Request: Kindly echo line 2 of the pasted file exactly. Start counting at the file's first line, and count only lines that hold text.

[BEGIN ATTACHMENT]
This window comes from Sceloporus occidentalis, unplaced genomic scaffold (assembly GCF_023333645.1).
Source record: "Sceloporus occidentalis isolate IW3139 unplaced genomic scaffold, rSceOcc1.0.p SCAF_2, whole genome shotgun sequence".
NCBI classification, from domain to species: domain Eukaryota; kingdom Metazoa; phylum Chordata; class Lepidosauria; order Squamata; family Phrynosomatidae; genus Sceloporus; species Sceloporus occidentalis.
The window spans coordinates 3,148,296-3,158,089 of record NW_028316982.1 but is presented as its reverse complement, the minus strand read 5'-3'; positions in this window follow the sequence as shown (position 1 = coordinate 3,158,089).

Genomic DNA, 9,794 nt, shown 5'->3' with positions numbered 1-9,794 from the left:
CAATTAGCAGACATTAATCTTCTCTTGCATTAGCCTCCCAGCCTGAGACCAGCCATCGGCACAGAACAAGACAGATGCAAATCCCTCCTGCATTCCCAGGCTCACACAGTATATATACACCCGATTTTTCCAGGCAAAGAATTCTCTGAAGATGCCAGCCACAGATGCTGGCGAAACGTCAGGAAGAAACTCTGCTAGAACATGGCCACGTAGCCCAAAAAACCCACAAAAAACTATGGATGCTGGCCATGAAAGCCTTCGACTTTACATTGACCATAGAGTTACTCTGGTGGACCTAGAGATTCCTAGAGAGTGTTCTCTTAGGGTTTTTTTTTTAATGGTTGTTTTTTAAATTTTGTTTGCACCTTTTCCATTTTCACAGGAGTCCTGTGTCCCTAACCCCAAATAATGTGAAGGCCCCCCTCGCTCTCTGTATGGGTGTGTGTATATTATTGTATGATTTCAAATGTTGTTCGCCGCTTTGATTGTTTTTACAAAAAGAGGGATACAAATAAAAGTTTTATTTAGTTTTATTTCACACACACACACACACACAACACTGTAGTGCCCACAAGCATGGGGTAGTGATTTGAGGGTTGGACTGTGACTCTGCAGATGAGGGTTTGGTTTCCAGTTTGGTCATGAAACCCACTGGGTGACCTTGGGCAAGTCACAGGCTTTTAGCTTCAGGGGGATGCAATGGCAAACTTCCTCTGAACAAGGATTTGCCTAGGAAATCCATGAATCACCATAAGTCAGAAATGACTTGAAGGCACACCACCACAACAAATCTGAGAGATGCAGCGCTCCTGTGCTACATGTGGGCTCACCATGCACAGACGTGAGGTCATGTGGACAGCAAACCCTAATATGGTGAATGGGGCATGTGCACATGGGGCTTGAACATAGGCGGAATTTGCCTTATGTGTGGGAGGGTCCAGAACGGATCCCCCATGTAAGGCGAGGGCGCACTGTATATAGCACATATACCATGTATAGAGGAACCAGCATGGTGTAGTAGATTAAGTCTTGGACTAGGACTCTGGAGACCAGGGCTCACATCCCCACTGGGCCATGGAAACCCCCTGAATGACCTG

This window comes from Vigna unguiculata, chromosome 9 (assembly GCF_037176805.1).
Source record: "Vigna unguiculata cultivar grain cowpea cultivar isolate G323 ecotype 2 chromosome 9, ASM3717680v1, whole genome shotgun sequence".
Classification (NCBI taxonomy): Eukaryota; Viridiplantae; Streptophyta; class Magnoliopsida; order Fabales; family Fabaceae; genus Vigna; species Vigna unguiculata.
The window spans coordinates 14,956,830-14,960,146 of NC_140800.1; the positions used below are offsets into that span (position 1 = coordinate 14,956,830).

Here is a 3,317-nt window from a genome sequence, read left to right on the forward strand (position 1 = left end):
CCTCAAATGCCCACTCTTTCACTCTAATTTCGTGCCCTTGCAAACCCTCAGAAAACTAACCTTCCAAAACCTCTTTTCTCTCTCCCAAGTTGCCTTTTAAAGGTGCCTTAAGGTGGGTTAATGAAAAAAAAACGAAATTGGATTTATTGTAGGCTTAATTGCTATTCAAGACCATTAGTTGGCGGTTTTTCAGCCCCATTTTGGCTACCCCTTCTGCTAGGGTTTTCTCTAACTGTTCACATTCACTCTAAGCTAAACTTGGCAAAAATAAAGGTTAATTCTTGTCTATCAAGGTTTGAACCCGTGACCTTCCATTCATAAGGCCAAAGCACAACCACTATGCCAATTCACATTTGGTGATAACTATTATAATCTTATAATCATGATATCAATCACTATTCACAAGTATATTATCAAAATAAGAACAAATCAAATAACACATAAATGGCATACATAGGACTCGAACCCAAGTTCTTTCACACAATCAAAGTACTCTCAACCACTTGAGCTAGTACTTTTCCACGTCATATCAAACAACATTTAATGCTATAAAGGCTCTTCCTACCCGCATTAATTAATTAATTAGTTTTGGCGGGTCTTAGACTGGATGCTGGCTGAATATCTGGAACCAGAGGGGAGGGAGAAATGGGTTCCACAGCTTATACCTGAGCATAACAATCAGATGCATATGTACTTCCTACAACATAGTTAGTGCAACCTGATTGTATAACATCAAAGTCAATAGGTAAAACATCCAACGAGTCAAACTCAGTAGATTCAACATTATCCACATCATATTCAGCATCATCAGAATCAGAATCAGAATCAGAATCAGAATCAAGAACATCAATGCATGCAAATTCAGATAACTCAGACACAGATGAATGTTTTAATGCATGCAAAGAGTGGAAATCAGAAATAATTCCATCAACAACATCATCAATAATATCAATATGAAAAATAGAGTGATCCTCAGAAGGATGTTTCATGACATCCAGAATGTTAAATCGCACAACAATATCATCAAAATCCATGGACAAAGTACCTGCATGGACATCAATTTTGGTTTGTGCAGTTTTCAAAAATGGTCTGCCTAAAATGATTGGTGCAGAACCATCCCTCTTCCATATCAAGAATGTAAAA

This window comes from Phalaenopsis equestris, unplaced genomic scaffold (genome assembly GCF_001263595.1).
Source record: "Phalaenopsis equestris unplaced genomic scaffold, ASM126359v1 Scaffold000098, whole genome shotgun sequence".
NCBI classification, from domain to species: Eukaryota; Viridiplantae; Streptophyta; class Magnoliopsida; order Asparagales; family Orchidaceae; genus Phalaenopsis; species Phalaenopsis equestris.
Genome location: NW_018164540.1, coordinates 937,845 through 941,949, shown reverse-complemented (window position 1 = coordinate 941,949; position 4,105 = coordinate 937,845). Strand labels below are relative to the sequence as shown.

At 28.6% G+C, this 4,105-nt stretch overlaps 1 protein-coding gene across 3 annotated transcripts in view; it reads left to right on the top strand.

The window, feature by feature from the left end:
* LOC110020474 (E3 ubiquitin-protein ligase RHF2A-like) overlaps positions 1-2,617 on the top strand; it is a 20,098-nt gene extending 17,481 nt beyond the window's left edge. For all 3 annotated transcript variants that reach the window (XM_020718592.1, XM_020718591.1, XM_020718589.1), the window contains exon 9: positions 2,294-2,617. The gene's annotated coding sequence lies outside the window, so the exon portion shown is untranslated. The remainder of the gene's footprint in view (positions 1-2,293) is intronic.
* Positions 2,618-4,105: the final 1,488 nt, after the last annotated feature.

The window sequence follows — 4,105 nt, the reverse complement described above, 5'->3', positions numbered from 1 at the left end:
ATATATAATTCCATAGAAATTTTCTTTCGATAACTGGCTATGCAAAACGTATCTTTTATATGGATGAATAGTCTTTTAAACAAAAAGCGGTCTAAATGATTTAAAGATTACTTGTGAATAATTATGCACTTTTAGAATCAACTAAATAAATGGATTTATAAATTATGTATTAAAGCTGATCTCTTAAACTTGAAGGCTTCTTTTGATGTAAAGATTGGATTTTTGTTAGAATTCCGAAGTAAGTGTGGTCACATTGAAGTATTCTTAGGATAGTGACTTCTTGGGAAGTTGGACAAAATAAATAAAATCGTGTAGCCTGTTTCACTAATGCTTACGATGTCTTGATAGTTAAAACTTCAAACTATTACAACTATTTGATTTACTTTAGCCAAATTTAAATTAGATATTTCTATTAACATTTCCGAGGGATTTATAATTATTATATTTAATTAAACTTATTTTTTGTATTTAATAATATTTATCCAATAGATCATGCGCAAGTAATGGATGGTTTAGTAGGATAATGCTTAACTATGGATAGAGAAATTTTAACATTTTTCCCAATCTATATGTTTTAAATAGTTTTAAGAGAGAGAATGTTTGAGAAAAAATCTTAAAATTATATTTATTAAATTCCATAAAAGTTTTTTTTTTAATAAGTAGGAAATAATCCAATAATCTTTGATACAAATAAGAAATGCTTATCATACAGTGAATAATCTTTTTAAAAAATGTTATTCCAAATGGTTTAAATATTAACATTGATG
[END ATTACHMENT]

Source record: "Sceloporus occidentalis isolate IW3139 unplaced genomic scaffold, rSceOcc1.0.p SCAF_2, whole genome shotgun sequence".